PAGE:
This week the Fed has been kind of front and center—the market has been pricing in 100% probability of a July interest rate cut. But on Tuesday, two Fed speakers Bullard and Powell had independent speeches at which they were talking down the street expectations from a 50 basis point cut to 0 to 25. Well market didn't seem to like that. They wanted to see a little bit more expectation around the 50 basis point cut.



So, that's had a little bit of a pull back on equities throughout this week. To me, it seemed like they were actually just testing the market to kind of see what would be expected—what is the market really pricing in? Is it a 25 beep cut? Is it a 50 basis point cut?

Jeff Wilson:


So, I think they got some feedback from the market on their commentary. The reason this one may be important for you Vijay, would just be looking at the impact on the U.S. dollar. If the market starts pricing in 25 basis points or zero cuts versus 50, you should probably get a bit of a bounce in the U.S. dollar.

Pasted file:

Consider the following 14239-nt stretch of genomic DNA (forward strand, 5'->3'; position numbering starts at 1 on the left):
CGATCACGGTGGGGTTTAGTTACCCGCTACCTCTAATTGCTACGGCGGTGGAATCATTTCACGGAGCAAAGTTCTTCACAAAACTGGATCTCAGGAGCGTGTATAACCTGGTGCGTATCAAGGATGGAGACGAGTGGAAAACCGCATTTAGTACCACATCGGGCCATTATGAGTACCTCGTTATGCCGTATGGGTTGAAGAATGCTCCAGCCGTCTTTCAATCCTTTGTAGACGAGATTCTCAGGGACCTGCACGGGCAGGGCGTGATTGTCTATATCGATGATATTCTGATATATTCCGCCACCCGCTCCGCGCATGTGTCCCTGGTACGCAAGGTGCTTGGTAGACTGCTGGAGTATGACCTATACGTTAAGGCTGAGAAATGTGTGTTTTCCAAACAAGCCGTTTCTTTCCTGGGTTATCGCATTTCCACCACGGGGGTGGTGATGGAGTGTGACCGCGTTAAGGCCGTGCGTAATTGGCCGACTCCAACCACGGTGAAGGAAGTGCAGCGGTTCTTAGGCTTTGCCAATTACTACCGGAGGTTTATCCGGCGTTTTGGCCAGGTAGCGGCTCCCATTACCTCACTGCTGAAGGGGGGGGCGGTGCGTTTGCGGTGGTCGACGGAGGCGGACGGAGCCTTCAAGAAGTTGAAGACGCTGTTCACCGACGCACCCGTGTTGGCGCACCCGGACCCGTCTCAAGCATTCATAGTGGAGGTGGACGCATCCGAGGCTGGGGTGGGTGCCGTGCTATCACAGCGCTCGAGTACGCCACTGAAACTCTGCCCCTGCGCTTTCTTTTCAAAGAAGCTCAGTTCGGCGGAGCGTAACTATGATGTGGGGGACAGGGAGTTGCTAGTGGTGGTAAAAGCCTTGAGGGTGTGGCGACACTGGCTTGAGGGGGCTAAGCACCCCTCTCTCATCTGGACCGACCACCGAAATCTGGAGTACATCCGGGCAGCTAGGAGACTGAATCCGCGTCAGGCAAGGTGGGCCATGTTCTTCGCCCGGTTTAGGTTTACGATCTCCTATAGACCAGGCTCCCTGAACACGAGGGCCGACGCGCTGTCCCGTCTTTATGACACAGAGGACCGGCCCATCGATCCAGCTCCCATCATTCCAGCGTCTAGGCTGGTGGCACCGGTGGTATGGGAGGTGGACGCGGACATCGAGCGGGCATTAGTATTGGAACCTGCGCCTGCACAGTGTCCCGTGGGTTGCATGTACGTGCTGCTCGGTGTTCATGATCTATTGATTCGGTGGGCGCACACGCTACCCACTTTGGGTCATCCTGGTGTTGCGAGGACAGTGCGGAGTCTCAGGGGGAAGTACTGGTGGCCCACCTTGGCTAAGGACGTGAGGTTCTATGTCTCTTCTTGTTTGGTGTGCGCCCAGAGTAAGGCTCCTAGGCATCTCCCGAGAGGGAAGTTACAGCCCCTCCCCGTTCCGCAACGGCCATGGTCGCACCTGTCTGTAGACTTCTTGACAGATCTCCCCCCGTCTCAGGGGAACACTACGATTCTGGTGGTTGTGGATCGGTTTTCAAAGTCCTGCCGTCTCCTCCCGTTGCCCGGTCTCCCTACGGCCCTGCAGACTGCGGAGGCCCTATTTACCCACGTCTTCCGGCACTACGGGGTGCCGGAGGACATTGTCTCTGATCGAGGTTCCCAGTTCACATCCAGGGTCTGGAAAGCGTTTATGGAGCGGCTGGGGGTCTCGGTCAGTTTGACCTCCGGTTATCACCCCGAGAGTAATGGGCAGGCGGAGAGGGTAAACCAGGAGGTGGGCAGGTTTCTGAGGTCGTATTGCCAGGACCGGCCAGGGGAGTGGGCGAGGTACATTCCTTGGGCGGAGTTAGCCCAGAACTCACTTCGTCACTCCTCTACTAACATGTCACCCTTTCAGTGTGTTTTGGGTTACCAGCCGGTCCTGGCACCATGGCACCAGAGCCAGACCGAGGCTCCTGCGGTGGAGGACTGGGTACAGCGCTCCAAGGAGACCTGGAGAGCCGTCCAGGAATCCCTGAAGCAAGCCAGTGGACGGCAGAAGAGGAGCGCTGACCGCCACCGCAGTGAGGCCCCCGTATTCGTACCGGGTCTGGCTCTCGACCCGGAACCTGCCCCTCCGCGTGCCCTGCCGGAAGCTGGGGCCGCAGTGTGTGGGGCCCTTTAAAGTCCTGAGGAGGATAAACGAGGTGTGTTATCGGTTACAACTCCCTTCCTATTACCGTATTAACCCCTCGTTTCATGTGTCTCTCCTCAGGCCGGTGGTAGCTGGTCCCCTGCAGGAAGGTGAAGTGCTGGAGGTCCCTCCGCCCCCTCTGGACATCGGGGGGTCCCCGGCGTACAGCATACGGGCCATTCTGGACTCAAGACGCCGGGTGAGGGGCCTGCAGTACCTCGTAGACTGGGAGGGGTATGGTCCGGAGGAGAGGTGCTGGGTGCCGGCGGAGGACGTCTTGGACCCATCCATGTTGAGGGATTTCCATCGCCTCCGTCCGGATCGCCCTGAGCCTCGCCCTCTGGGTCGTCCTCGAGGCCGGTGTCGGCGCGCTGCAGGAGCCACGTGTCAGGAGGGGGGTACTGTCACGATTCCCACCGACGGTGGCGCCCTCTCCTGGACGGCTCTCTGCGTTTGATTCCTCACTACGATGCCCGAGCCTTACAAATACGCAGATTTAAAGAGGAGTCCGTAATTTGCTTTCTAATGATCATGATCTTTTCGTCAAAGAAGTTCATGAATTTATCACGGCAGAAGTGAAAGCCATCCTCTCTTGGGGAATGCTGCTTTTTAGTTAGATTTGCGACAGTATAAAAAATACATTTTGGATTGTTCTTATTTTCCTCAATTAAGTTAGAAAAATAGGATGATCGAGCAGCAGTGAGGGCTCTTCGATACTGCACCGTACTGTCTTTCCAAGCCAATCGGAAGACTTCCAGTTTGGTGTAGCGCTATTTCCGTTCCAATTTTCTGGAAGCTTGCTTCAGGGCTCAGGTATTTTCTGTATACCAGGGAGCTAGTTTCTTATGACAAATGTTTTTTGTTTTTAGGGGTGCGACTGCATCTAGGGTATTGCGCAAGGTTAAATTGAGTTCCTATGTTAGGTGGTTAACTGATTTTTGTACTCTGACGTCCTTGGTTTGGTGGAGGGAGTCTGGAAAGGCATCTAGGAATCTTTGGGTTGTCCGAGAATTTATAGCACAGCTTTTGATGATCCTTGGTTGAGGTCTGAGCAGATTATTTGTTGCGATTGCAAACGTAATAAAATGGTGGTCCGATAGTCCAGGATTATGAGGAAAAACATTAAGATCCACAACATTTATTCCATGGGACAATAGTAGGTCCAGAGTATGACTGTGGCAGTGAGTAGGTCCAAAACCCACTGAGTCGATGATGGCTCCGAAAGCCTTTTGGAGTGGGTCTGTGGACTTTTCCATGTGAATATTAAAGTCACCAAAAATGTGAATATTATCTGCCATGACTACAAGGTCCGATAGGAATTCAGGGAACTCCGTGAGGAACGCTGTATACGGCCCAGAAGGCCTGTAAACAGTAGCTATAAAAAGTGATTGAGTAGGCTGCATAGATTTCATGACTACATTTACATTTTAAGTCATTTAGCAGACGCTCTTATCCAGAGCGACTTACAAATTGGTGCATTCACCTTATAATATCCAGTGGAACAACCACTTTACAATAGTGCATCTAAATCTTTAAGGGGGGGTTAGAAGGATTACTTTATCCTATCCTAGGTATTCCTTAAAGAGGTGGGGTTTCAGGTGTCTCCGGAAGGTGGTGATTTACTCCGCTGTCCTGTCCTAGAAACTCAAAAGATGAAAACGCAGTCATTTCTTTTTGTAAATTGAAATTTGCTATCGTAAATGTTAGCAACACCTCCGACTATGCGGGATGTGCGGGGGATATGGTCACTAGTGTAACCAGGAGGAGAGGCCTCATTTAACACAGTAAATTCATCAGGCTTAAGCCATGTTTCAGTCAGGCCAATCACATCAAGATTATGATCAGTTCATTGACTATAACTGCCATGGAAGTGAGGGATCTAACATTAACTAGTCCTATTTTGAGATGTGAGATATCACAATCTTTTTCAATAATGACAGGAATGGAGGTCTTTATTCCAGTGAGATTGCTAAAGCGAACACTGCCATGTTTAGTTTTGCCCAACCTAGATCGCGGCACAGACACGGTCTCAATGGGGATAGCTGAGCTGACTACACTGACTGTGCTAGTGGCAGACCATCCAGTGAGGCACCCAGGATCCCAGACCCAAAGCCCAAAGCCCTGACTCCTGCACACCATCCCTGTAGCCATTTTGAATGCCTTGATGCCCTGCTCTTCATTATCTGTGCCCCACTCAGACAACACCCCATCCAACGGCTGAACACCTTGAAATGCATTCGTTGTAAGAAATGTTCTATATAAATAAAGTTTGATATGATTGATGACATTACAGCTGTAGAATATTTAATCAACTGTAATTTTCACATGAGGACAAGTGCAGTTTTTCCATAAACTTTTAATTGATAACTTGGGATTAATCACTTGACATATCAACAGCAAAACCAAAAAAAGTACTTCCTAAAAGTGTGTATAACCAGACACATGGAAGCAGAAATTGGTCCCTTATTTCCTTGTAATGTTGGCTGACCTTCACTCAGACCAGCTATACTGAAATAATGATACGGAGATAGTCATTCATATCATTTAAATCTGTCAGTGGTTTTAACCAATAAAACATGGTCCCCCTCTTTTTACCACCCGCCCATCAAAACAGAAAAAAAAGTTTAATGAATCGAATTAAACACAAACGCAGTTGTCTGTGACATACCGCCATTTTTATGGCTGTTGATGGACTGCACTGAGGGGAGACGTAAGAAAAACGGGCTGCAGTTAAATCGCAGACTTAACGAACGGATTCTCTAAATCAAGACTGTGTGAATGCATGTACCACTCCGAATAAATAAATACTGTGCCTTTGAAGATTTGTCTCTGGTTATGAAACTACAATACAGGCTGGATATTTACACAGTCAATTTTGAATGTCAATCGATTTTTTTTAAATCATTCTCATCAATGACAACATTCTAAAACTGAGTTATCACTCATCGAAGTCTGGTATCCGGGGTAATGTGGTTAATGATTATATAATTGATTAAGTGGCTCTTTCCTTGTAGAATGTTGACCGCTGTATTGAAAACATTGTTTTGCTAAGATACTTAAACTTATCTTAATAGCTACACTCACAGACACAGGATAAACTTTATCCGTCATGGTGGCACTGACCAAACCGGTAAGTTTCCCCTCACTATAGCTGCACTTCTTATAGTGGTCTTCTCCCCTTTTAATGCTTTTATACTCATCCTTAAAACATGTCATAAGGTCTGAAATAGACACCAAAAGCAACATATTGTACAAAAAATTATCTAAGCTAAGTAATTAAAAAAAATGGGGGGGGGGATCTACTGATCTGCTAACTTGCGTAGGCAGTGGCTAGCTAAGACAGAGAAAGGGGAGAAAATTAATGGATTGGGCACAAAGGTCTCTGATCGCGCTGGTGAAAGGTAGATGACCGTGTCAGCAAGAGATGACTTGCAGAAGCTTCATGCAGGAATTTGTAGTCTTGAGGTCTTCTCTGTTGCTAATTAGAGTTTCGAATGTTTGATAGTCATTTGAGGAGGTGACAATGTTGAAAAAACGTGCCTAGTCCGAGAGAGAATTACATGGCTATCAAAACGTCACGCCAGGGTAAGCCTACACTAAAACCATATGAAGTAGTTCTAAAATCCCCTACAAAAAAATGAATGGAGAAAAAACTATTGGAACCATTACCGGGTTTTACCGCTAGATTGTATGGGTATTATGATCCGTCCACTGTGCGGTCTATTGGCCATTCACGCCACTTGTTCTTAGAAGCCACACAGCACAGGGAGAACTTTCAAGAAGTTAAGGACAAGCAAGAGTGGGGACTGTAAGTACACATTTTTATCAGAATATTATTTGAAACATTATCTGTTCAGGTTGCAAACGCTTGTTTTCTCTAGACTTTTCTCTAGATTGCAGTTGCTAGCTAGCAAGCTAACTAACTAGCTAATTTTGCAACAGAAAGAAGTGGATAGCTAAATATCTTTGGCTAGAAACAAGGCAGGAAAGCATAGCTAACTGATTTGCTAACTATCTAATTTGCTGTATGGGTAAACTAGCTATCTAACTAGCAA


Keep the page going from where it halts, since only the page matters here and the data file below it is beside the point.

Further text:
If you've got some investments that you're looking at that might have a little bit more positive U.S. revenue exposure, it's a chance that the momentum is going to turn on these a little bit more favourably right now, so it would be something worth considering even though it’s probably more noisy than it is signal to the portfolio. But if you had an imminent decision, it might be able to help with the timing.